KlownposterFollowing on from six triumphant television series, it seemed that the natural progression for Mikkel Nørgaard’s popular Danish comedy show Klown, was to become a hit of the big screen – and expand beyond Scandinavia and reach out to audiences across the world. Now, with a theatrical release in the UK impending, we finally have the opportunity to experience the wonders of this brilliantly outlandish and charmingly offensive creation.

When liability Frank (Frank Hvam) discovers his girlfriend Mia (Mia Lyhne) is carrying his child, he knows that he has one hell of a task on his hands to convince her that he is fit for parenthood. However when their house is broken into, and he offers little protection for her 12-year-old nephew Bo (Marcuz Jess Petersen), who they’re looking after, Frank needs to do something really special to prove his worth as a father. So he makes a rash decision to take Bo along with him, on his debauched canoe trip with his eccentric, and sexually deviant friend Casper (Casper Christensen). On a trip they affectionately like to call, the ‘Tour de Pussy’.

Klown is evidently, and lovingly, influenced by Larry David’s Curb Your Enthusiasm. Not necessarily from a content perspective, but in the stylistic, almost documentary like approach, with characters keeping their real names and a shaky camera adding a naturalistic element to a film otherwise devoid of any sense of realism. Similarities can be found in the musical interludes between takes too, while there is often that classic moment where Frank has done something terribly wrong, and the camera slowly surveys the room of astonished and disgusted people, before landing on his sorry face. Hvam is terrific in the role, somehow remaining empathetic despite his various wrongdoings. His physical demeanour helps in this regard, as the actor just has this defeated stance that instantly portrays him as an underdog. He looks a little bit like what you’d imagine the Milky Bar kid would be like now had he let the fame go to his head. Casper, on the other hand, is a vile, vulgar creation – and the pair form a hilariously farcical and calamitous double act.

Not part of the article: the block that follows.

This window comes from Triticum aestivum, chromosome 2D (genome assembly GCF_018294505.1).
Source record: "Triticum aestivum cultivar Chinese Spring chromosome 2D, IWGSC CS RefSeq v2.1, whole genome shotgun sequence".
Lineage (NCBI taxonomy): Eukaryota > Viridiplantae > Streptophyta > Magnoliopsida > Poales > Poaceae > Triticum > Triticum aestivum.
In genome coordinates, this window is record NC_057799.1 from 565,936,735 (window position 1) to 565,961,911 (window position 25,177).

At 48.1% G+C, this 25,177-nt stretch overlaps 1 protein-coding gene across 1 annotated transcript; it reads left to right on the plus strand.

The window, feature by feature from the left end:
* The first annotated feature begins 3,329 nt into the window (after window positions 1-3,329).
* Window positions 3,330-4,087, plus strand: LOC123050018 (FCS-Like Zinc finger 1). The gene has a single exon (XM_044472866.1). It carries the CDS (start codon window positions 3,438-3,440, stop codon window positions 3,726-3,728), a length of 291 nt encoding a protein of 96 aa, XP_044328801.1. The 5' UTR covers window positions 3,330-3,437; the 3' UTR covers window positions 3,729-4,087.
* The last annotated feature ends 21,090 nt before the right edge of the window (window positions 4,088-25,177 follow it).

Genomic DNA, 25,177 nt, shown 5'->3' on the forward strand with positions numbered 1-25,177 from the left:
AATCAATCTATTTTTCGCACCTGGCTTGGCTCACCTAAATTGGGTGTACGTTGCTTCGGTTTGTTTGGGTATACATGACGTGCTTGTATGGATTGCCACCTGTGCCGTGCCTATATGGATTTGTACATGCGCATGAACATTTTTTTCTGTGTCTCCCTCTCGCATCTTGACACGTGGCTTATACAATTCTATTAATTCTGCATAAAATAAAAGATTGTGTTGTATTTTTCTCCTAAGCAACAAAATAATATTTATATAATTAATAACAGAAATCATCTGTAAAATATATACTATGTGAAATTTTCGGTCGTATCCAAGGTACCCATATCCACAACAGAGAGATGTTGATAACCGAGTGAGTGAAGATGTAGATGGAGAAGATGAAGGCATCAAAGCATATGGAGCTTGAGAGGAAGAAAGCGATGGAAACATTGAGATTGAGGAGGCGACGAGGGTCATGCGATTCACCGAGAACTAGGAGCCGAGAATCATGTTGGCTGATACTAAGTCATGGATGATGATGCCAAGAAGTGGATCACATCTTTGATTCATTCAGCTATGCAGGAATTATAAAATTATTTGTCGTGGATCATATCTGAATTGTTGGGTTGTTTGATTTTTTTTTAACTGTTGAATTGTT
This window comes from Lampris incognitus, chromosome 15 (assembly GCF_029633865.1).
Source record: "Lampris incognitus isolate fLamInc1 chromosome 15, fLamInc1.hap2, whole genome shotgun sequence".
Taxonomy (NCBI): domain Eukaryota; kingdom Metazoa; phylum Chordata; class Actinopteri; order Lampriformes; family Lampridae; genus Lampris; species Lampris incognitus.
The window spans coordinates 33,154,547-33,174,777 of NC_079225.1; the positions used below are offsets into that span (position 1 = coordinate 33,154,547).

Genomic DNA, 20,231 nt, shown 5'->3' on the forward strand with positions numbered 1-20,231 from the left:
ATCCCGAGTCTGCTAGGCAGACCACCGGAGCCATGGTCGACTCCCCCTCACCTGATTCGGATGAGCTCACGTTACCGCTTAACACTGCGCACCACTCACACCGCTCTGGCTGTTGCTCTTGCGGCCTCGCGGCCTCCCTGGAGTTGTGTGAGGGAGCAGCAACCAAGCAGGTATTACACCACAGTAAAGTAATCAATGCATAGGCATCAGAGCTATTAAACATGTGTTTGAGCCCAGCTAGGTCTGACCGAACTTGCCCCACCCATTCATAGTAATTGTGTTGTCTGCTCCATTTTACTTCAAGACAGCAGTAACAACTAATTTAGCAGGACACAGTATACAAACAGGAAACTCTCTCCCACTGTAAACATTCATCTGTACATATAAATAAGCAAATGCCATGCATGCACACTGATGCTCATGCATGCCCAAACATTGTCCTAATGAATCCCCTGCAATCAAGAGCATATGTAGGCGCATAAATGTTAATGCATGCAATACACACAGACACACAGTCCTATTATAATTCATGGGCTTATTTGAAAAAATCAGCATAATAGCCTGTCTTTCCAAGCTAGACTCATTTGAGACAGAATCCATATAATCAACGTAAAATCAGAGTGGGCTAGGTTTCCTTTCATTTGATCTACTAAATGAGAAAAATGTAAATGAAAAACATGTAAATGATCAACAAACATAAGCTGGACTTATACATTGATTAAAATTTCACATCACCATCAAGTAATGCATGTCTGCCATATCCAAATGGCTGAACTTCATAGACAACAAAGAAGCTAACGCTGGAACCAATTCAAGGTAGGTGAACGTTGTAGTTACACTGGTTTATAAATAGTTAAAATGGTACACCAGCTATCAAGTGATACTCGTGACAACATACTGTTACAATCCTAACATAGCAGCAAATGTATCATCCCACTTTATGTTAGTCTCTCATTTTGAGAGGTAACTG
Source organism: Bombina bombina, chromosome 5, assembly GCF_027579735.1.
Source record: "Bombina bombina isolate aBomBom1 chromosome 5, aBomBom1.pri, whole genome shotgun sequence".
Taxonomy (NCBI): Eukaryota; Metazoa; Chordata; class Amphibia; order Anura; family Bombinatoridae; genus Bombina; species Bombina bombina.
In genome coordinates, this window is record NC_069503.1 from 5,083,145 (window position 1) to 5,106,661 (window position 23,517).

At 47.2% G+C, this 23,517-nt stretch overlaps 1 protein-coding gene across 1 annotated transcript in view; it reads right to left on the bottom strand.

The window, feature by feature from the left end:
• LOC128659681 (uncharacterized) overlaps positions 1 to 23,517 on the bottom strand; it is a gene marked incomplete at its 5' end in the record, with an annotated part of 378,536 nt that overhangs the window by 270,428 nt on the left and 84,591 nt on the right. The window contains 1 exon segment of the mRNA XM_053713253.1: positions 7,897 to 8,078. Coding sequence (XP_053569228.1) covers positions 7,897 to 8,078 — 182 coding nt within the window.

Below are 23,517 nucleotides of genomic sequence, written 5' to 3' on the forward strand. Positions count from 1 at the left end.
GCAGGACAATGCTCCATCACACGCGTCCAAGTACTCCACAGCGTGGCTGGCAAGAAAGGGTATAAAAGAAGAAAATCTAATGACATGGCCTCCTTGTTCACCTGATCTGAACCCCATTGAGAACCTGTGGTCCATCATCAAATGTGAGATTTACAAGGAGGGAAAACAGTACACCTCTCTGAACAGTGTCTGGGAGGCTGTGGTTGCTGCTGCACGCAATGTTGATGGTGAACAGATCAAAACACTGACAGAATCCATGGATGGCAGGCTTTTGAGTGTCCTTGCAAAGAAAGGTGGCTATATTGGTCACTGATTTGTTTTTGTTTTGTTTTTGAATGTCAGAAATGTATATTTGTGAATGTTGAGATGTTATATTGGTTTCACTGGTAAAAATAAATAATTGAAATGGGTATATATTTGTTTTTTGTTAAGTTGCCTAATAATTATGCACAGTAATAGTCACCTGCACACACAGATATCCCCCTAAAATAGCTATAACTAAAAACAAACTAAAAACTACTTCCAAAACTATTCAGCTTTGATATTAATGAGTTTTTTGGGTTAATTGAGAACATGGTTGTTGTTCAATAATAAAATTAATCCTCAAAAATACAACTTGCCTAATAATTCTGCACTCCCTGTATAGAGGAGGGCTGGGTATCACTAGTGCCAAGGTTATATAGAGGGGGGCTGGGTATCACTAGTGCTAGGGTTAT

Klown is not a film to be taken at face value however, because if you read too much into it, there’s a very strong chance you may leave feeling somewhat offended, as a film that pulls no punches, taking comedy to the very limit. It’s extremely crass and so, so wrong in many instances, but it’s allowed off the hook as it’s almost been set in this surrealistic universe where there are no severe implications on any of these horrific incidents our characters land themselves in. You know, there are only so many times a 12 year old’s undersized manhood can be discussed before you realise this just isn’t a film to take to heart. Some may leave with a bitter taste in their mouth, as the humour is somewhat untoward in places to say the least, but it does need to be appreciated that the Scandinavians have a very different, more open relationship with sex and they aren’t nearly as prudish as us Brits, and it’s this area where so many of the jokes derive from.

Ultimately, Klown is just a comedy, and an excruciatingly funny one at that, even if at times it does veer into somewhat uncomfortable territory. You make noises you’ve never heard yourself make before, and it’s unlikely there will be a film this year that can shock you quite in the way this one does, nor a film that will makes you laugh quite this much, and it’s riotous and unrelenting in that approach. The worst thing that could happen now, is that Hollywood will feel compelled into making a remake and get someone like Danny McBride on board. Oh, hang on a minute…